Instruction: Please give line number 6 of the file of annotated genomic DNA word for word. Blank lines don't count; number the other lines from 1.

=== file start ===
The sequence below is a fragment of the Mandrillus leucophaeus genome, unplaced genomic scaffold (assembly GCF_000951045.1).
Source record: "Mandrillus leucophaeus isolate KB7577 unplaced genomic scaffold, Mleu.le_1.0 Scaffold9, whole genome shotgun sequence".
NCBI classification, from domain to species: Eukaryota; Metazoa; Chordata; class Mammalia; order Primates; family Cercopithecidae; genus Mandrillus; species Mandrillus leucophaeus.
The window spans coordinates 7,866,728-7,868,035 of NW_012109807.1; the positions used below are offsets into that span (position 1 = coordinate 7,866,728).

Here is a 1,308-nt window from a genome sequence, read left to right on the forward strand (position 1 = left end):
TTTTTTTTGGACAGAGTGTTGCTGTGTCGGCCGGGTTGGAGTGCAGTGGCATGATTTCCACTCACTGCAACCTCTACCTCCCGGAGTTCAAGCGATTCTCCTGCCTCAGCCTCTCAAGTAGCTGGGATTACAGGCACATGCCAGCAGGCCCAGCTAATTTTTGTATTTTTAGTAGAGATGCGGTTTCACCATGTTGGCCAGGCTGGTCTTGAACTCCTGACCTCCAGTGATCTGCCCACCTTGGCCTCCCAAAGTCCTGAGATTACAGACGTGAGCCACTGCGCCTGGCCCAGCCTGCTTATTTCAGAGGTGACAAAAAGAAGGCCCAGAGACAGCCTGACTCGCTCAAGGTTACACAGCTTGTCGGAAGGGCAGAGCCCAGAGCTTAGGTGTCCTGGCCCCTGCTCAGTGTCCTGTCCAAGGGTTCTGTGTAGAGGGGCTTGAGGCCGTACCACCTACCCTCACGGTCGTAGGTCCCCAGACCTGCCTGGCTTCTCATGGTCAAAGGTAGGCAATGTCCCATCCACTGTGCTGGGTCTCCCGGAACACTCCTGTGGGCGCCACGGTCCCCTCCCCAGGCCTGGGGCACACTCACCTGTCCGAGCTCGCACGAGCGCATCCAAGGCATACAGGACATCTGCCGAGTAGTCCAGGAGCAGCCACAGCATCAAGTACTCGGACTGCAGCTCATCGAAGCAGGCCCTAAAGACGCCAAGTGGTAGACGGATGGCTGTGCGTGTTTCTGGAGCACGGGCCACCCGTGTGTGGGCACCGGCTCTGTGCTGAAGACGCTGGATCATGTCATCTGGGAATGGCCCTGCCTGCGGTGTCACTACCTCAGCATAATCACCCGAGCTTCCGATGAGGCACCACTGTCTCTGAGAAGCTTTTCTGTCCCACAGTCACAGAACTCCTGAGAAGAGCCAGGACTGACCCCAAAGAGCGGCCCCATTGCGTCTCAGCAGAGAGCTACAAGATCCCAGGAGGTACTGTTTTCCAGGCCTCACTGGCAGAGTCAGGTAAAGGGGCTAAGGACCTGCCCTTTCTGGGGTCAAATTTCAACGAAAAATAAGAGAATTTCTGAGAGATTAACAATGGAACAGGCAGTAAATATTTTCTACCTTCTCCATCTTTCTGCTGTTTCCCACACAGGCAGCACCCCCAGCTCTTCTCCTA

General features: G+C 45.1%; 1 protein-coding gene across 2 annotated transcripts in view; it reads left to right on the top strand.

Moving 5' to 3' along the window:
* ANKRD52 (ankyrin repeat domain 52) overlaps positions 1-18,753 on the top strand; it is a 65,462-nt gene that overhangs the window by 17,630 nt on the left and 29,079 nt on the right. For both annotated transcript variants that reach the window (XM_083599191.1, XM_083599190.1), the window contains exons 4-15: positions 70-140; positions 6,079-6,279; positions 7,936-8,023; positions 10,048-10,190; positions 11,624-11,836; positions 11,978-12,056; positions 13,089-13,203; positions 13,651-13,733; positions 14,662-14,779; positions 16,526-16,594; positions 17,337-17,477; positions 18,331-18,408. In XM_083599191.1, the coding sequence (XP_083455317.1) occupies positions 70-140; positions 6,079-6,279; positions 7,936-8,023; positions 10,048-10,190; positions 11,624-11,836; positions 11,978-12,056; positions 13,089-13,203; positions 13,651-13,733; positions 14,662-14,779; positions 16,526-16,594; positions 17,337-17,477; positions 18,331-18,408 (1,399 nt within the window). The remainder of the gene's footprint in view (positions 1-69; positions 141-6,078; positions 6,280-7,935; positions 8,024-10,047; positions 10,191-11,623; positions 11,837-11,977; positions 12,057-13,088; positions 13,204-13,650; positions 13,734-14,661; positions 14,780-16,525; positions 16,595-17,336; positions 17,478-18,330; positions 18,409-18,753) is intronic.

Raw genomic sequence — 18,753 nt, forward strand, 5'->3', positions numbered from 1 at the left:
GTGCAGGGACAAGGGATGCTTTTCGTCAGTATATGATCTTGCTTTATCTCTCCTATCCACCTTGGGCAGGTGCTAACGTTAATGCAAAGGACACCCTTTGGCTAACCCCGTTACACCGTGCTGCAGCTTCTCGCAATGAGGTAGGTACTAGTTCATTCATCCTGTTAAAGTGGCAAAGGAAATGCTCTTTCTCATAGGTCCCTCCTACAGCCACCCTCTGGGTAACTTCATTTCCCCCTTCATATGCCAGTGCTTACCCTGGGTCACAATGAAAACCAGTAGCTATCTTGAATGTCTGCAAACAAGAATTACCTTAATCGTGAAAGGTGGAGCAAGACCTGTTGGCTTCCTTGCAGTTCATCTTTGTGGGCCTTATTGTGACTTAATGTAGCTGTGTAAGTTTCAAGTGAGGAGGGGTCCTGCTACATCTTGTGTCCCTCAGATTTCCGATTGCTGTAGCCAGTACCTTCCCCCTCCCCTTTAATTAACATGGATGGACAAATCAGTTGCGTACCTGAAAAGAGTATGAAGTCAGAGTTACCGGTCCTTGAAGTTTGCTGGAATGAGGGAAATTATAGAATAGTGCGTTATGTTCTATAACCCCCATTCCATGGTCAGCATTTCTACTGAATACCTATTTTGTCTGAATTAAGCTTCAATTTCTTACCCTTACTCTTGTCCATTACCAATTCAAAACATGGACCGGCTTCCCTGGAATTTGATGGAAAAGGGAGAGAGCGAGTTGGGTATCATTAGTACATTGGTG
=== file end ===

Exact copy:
TTTTTTTTGGACAGAGTGTTGCTGTGTCGGCCGGGTTGGAGTGCAGTGGCATGATTTCCACTCACTGCAACCTCTACCTCCCGGAGTTCAAGCGATTCTCCTGCCTCAGCCTCTCAAGTAGCTGGGATTACAGGCACATGCCAGCAGGCCCAGCTAATTTTTGTATTTTTAGTAGAGATGCGGTTTCACCATGTTGGCCAGGCTGGTCTTGAACTCCTGACCTCCAGTGATCTGCCCACCTTGGCCTCCCAAAGTCCTGAGATTACAGACGTGAGCCACTGCGCCTGGCCCAGCCTGCTTATTTCAGAGGTGACAAAAAGAAGGCCCAGAGACAGCCTGACTCGCTCAAGGTTACACAGCTTGTCGGAAGGGCAGAGCCCAGAGCTTAGGTGTCCTGGCCCCTGCTCAGTGTCCTGTCCAAGGGTTCTGTGTAGAGGGGCTTGAGGCCGTACCACCTACCCTCACGGTCGTAGGTCCCCAGACCTGCCTGGCTTCTCATGGTCAAAGGTAGGCAATGTCCCATCCACTGTGCTGGGTCTCCCGGAACACTCCTGTGGGCGCCACGGTCCCCTCCCCAGGCCTGGGGCACACTCACCTGTCCGAGCTCGCACGAGCGCATCCAAGGCATACAGGACATCTGCCGAGTAGTCCAGGAGCAGCCACAGCATCAAGTACTCGGACTGCAGCTCATCGAAGCAGGCCCTAAAGACGCCAAGTGGTAGACGGATGGCTGTGCGTGTTTCTGGAGCACGGGCCACCCGTGTGTGGGCACCGGCTCTGTGCTGAAGACGCTGGATCATGTCATCTGGGAATGGCCCTGCCTGCGGTGTCACTACCTCAGCATAATCACCCGAGCTTCCGATGAGGCACCACTGTCTCTGAGAAGCTTTTCTGTCCCACAGTCACAGAACTCCTGAGAAGAGCCAGGACTGACCCCAAAGAGCGGCCCCATTGCGTCTCAGCAGAGAGCTACAAGATCCCAGGAGGTACTGTTTTCCAGGCCTCACTGGCAGAGTCAGGTAAAGGGGCTAAGGACCTGCCCTTTCTGGGGTCAAATTTCAACGAAAAATAAGAGAATTTCTGAGAGATTAACAATGGAACAGGCAGTAAATATTTTCTACCTTCTCCATCTTTCTGCTGTTTCCCACACAGGCAGCACCCCCAGCTCTTCTCCTA